Traders trade in minus, i.e. the number of traders' losses exceeds the number of profits. In this case, liquidity providers remain with their deposit and receive all of the above rewards in the form of 70% of trading fees, 50% of all liquidation penalties, and 600 TSN per week as additional reward.
Traders trade in the aggregate in the positive, i.e. the number of traders' profits exceeds the number of losses. In this case, liquidity providers incur impermanent losses, but continue to compensate by receiving rewards in the form of 70% of trading fees and 600 TSN per week as additional reward.
Here it is worth specifying that based on the results of the first week after the launch of trading, it was decided to increase trading fees in pairs with the XTN token to reduce the risks of providing liquidity. You can read more about the changes in our recent post.
Staking and liquidity provision mechanisms have very different internal logic. Whereas staking guarantees you a positive income by not using staked tokens in trading, the liquidity provided is sent to the trading itself, which can end in both profit and loss for the trader.
For the same reason, when you stake TSN tokens, you can return them at any time, but the liquidity you provide cannot be returned instantly so as not to disrupt the logic of the trade and create a liquidity drawdown.
TSN stakers receive a smaller share of trading fees (30%) because the process of staking does not involve the risks of trading volatility. However, stakers have the advantage of receiving a share of trading fees in both XTN and USDT tokens in the future (Fig. 1).
The interval of time when traders are summarily "in the black" while LPs are "paying the banquet" we call impermanent losses.
Impermanent losses are short-lived phenomena, when due to the payment of positive PnL to the traders a liquidity hole is formed in the vault and the liquidity providers' rewards earned go into negative values.
Let us introduce a new concept not mentioned before - rate. Rate is a ratio between the amount of liquidity and the amount of funds paid out to traders.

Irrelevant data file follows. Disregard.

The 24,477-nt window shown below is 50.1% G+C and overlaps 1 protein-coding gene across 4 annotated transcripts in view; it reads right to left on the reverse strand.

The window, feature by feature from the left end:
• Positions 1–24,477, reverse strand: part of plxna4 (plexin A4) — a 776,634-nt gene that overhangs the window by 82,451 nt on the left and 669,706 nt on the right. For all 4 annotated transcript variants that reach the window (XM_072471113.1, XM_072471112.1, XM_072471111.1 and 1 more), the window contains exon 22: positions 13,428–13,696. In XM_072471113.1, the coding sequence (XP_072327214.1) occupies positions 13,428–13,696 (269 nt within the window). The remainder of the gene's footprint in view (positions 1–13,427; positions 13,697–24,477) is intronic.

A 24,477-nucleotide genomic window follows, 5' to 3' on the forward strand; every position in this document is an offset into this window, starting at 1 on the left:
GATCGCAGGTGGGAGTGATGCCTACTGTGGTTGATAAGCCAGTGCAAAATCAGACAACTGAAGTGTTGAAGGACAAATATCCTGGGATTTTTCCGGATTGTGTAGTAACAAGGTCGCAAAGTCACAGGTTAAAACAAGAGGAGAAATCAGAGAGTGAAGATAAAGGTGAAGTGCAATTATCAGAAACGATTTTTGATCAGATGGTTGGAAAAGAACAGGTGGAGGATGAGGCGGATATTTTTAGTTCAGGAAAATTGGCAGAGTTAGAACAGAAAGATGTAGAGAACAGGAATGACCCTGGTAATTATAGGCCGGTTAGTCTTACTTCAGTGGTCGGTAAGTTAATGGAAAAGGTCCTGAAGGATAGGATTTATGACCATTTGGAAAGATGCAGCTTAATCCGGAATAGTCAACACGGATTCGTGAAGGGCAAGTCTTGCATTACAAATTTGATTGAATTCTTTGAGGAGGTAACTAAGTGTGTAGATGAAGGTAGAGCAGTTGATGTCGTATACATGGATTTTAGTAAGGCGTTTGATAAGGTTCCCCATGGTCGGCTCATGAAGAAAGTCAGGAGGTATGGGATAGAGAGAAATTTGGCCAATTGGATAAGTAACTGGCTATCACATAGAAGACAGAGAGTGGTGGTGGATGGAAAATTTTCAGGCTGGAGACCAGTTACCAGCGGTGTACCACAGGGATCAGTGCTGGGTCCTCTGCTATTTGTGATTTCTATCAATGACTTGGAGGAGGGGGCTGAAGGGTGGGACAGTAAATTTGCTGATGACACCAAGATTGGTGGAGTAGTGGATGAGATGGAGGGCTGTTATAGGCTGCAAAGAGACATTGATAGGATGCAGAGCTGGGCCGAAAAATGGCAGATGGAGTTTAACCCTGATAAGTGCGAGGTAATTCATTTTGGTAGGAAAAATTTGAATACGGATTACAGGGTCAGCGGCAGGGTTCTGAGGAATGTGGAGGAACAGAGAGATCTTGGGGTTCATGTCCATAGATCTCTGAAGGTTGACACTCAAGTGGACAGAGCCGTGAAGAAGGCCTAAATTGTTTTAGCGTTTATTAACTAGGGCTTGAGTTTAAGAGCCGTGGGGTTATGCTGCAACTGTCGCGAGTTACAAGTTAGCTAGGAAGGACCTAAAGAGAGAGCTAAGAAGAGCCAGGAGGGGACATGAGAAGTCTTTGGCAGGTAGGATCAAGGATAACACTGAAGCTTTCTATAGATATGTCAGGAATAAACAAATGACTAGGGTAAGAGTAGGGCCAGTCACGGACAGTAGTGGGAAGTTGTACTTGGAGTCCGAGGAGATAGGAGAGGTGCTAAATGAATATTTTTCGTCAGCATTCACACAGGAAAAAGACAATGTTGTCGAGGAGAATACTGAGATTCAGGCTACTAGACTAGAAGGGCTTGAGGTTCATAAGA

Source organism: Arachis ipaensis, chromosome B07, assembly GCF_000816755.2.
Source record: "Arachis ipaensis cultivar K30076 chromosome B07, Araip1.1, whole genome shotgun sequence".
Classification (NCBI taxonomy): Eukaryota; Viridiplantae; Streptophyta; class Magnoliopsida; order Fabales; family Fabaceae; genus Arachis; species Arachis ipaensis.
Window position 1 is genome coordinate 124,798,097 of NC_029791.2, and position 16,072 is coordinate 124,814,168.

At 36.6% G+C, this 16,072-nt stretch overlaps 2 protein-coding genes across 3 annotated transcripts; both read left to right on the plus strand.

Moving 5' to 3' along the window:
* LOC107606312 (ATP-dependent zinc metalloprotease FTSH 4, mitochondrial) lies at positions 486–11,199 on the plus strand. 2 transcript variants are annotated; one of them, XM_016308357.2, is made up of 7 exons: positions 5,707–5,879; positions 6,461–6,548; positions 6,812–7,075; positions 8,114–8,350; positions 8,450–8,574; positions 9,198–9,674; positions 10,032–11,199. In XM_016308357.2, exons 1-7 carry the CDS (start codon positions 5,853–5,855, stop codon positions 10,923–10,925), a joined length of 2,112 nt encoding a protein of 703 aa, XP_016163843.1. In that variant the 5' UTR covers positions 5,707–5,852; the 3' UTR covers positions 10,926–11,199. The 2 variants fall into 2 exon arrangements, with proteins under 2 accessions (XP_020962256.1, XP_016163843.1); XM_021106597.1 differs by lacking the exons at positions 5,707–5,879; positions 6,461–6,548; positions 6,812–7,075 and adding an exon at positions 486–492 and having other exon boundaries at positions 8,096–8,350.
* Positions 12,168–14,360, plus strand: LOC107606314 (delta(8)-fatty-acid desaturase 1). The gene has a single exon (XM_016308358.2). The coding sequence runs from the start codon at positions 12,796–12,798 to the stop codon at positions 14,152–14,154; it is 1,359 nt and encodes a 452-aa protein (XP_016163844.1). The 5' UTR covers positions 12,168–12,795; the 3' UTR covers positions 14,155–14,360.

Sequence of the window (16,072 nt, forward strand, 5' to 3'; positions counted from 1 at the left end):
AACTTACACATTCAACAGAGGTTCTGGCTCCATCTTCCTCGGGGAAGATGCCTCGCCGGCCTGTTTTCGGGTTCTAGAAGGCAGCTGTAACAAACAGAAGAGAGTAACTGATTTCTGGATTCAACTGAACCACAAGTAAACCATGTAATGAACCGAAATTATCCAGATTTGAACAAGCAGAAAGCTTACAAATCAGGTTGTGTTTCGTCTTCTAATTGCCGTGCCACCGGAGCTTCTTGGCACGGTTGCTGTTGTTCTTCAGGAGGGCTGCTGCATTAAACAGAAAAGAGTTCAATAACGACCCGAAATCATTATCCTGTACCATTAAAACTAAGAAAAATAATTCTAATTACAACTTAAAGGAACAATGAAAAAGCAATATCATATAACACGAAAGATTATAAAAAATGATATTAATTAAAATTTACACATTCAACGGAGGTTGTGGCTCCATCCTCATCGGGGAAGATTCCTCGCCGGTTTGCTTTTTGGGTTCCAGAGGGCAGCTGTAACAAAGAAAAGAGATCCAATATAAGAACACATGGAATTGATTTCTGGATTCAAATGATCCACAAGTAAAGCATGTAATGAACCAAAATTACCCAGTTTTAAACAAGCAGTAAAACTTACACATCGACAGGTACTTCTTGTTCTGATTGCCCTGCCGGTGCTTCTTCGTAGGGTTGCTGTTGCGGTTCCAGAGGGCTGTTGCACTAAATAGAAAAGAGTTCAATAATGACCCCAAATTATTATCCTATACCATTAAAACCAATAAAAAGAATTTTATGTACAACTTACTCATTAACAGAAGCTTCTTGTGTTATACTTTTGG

If the rate is equal to 1, this means that liquidity providers' earnings are equal to traders' earnings. If the raiting is >1, LPs earn, and if <1, they lose. We are thinking that it would be more convenient for providers to see the current rate on the liquidity provision page, but the team is still looking for a better option.
The time at which LPs deposit liquidity is also an important factor in profits. Let's turn to the chart below (Fig. 2).
In Fig. 2 we can see how the rate has changed since the opening of trading on Protocol 2.0 in 2 days. By observing the current rate, LPs can choose the best time to provide liquidity.
Example 1. Users who provided liquidity from 12:00 02/08 to 6:00 02/09 got in time interval with maximal rate, when traders together were trading in minus. After 8:00 02/09 the situation has changed and traders began to actively gain profit. Thus, those who provided liquidity gave a part of their profit to the traders, while they incurred impermanent losses.
Example 2. Users who provided liquidity at 8:00 02/09 got into a liquidity pit with low rate, after which traders incurred losses, the rate began to grow and liquidity providers remained in profit.
While the trader gets a positive PnL in the moment, liquidity supply works on the distance.
Liquidity provision ensures the efficient economics of the protocol. This method is the most common among the giants of the futures trading industry and has proven itself as a revenue method for liquidity providers and traders alike.
Having told you about the concept of liquidity provision, its pros and cons and the difference from staking, we hope that we have helped you to understand how this mechanism works. Don't forget about risk management, trade with sums you are not afraid of losing, provide liquidity wisely and enjoy a balanced product we try to create.
Thank you for reading.
Always your Tsunami Team!